According to the old law, any possessor, without respect to his title, could by usucapion pro herede obtain the ownership of a thing belonging to the hereditas; and of course the Bonorum Possessor was exposed to this danger as much as the Heres. If the time of Usucapion of the possessor was not interrupted by the first claim, the heres had no title to the Interdict, as appears from its terms, for such a possessor was not included in No. 1 or 2. Hadrian (Gaius, II.57) by a senatusconsultum changed the law so far as to protect the heres against the complete usucapion of an Improbus Possessor, and to restore the thing to him. Though the words of Gaius are general, there can be no doubt that the Senatusconsultum of Hadrian did not apply to the Usucapion of the Bonorum Possessor nor to that of the Bonae fidei possessor. Now if we assume that the Senatusconsultum of Hadrian applied to the Bonorum Possessor also, its provisions must have been introduced into the formula of the Interdict, and thus the obscure passage No. 3 receives a clear meaning, which is this: You shall restore that also which you no longer possess pro possessore, but once so possessed, and the possession of which has only lost that quality in consequence of a lucrativa usucapio. According to this explanation the passage No. 3 applies only to the new rule of law established by the Senatusconsultum of Hadrian, which allowed the old usucapion of the improbus possessor to have its legal effect, but rendered it useless to him by compelling restitution. In the legislation of Justinian consequently these words have no meaning, since that old usucapion forms no part of it; yet the words have been retained in the compilation of Justinian, like many others belonging to an earlier age, though in their new place they are entirely devoid of meaning.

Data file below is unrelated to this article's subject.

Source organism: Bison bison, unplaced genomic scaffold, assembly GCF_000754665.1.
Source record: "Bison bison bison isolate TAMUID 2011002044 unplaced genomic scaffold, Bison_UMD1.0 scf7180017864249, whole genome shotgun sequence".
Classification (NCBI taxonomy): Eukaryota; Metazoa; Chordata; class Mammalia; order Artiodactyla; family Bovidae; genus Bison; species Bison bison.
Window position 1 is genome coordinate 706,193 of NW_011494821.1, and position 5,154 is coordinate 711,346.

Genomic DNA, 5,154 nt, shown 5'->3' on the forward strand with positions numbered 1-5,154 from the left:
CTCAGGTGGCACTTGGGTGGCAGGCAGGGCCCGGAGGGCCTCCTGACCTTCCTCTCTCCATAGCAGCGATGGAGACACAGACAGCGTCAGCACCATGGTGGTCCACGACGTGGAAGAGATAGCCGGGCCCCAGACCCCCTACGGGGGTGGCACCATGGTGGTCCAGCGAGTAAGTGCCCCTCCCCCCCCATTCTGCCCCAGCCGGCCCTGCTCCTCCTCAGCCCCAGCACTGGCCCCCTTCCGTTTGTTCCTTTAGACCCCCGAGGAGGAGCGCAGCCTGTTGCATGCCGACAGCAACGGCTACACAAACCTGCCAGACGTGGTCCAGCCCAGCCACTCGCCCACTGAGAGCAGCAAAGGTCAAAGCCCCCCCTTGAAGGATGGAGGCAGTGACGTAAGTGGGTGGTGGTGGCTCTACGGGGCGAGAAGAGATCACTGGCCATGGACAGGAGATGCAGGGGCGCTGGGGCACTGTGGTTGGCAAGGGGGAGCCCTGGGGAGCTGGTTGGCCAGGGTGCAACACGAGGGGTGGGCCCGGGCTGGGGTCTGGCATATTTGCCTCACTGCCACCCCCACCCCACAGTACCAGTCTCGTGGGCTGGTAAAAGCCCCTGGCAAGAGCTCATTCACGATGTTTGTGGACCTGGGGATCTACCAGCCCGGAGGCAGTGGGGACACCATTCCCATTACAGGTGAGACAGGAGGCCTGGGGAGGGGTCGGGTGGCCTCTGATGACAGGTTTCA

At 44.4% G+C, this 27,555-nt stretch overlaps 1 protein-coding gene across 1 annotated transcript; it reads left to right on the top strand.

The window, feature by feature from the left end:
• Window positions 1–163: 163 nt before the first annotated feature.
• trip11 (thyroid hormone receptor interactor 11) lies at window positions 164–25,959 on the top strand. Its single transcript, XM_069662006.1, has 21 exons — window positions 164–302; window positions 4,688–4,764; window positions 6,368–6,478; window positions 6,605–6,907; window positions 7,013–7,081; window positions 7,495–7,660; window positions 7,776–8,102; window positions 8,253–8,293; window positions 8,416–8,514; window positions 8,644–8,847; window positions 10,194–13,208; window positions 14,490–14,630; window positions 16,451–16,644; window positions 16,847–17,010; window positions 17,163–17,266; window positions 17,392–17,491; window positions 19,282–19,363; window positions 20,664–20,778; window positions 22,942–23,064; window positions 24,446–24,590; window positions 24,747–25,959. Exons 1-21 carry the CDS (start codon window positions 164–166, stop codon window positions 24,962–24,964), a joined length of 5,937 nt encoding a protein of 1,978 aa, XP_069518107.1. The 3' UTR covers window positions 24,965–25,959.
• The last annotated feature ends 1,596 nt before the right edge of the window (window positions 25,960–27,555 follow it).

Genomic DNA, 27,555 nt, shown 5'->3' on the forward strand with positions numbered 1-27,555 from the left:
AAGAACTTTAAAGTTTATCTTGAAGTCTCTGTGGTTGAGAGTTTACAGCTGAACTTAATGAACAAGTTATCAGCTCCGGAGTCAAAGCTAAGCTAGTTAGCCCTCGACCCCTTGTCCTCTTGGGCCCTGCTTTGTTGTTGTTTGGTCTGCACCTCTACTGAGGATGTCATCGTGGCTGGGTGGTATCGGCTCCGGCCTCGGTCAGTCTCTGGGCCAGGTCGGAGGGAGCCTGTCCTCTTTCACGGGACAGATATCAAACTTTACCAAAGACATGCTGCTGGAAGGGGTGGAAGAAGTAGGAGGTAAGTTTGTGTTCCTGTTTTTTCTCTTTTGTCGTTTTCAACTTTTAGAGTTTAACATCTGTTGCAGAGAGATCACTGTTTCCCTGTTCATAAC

(Savigny, Ueber das Interdict Quorum Bonorum, Zeitschrift, &c. vol. V; Dig. 43 tit. 2; Gaius, IV.144).